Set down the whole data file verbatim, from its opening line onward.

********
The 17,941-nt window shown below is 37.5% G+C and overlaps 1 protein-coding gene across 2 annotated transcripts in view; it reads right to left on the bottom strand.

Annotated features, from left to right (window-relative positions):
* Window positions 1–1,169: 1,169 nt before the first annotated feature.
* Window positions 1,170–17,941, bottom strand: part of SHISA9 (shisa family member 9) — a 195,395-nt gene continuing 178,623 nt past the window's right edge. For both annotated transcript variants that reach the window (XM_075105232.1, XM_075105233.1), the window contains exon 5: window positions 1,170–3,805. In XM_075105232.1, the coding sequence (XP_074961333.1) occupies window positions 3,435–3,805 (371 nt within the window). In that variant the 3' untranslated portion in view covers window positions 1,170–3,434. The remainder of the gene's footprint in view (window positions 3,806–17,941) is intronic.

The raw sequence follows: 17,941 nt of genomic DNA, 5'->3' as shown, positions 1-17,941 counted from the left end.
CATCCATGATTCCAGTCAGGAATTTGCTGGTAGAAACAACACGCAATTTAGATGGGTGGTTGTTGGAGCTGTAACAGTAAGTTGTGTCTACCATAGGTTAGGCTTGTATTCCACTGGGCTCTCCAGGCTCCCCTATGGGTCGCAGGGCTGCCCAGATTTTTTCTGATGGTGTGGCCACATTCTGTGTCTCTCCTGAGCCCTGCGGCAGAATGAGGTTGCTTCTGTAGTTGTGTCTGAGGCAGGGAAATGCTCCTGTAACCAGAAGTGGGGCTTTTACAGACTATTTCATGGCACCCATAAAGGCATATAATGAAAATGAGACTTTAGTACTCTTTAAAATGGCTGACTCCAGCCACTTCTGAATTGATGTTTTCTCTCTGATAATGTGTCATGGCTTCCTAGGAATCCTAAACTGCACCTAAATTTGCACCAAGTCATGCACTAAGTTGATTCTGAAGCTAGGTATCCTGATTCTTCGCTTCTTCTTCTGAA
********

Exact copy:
The 17,941-nt window shown below is 37.5% G+C and overlaps 1 protein-coding gene across 2 annotated transcripts in view; it reads right to left on the bottom strand.

Annotated features, from left to right (window-relative positions):
* Window positions 1–1,169: 1,169 nt before the first annotated feature.
* Window positions 1,170–17,941, bottom strand: part of SHISA9 (shisa family member 9) — a 195,395-nt gene continuing 178,623 nt past the window's right edge. For both annotated transcript variants that reach the window (XM_075105232.1, XM_075105233.1), the window contains exon 5: window positions 1,170–3,805. In XM_075105232.1, the coding sequence (XP_074961333.1) occupies window positions 3,435–3,805 (371 nt within the window). In that variant the 3' untranslated portion in view covers window positions 1,170–3,434. The remainder of the gene's footprint in view (window positions 3,806–17,941) is intronic.

The raw sequence follows: 17,941 nt of genomic DNA, 5'->3' as shown, positions 1-17,941 counted from the left end.
CATCCATGATTCCAGTCAGGAATTTGCTGGTAGAAACAACACGCAATTTAGATGGGTGGTTGTTGGAGCTGTAACAGTAAGTTGTGTCTACCATAGGTTAGGCTTGTATTCCACTGGGCTCTCCAGGCTCCCCTATGGGTCGCAGGGCTGCCCAGATTTTTTCTGATGGTGTGGCCACATTCTGTGTCTCTCCTGAGCCCTGCGGCAGAATGAGGTTGCTTCTGTAGTTGTGTCTGAGGCAGGGAAATGCTCCTGTAACCAGAAGTGGGGCTTTTACAGACTATTTCATGGCACCCATAAAGGCATATAATGAAAATGAGACTTTAGTACTCTTTAAAATGGCTGACTCCAGCCACTTCTGAATTGATGTTTTCTCTCTGATAATGTGTCATGGCTTCCTAGGAATCCTAAACTGCACCTAAATTTGCACCAAGTCATGCACTAAGTTGATTCTGAAGCTAGGTATCCTGATTCTTCGCTTCTTCTTCTGAA